Annapolis sock burning with Governor Hogan and First Lady Yumi Hogan. Photo by Capital Gazette.

Only in Maryland: The Annapolis Tradition of Sock Burning

03/01/2020
By Preservation Maryland

Due to concerns related to the COVID-19 pandemic, the Annapolis Maritime Museum has canceled this year’s Oyster Roast and Sock Burning.

After a particularly snowy winter in 1978, Annapolitan Bob Tuner was anxious to shed his socks with the arrival of spring. He invited his colleagues to celebrate the end of winter by burning their socks after work, a symbolic goodbye to winter as the group of boat builders, sailors, and watermen intended to forgo wearing socks until the cold weather returned; and so a tradition was born.

The tradition has come to be celebrated every year on the Vernal Equinox, the day signaling the beginning of Spring and, more importantly in Annapolis, boating season. The Eastport Yacht Club and the Annapolis Maritime Museum continue to observe this tradition and, with the assistance of social media, sock burning has caught fire across the country it is now celebrated from Pacific Northwest to New England and even in land-locked areas of Pennsylvania. These days,  the annual Sock Burning event has become quite popular and includes an oyster roast, food vendors, activities, and exhibits highlighting maritime heritage.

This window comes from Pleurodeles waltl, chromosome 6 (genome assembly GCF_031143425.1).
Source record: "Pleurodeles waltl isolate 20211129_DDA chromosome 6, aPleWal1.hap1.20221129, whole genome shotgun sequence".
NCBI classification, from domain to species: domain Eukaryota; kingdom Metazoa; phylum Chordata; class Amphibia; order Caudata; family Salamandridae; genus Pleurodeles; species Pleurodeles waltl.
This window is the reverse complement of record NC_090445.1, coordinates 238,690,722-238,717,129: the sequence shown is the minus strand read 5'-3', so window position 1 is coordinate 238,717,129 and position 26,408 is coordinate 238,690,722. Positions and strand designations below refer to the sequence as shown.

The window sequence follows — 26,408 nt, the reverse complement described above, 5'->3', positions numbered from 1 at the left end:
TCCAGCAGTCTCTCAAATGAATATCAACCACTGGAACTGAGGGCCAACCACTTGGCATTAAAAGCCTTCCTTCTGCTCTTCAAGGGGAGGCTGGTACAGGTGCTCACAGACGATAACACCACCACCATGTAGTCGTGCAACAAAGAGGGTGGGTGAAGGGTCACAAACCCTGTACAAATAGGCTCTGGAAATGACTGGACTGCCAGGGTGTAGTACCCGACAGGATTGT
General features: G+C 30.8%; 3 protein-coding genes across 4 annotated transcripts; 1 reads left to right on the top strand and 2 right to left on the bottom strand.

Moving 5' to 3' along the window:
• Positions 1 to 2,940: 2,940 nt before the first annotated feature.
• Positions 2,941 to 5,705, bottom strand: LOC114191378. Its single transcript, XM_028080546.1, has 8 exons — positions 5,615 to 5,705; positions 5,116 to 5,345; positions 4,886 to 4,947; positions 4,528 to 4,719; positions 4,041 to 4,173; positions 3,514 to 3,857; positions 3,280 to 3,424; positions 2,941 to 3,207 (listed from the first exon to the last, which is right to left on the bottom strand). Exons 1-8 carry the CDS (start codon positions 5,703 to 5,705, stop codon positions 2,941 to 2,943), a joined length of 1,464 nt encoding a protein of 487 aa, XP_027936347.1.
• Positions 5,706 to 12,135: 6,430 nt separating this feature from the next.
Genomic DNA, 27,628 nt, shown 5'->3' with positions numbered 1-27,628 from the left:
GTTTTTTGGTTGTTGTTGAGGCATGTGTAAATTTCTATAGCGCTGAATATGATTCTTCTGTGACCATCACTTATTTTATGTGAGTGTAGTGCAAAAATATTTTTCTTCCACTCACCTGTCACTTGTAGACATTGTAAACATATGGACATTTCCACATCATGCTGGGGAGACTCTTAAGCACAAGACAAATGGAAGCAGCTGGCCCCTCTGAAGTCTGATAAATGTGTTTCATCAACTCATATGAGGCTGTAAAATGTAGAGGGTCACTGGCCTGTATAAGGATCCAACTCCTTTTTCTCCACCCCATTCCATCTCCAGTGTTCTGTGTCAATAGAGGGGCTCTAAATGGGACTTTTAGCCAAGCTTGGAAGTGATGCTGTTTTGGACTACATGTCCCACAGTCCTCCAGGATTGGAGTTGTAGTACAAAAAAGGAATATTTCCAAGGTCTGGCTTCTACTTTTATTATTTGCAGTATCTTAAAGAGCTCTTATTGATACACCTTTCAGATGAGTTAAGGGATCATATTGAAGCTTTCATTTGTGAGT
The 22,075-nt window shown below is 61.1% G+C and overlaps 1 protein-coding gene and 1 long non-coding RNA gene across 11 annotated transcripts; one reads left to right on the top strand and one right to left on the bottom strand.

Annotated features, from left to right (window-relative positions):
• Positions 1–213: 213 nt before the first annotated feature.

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This post was prepared by Rachel Rettaliata, one of Preservation Maryland’s Waxter Interns. Rachel’s work with us focuses on communications and advocacy. She is a Fulbright Scholar and student at the University of Texas. Learn more about Rachel and our intern program here: presmd.org/waxter.

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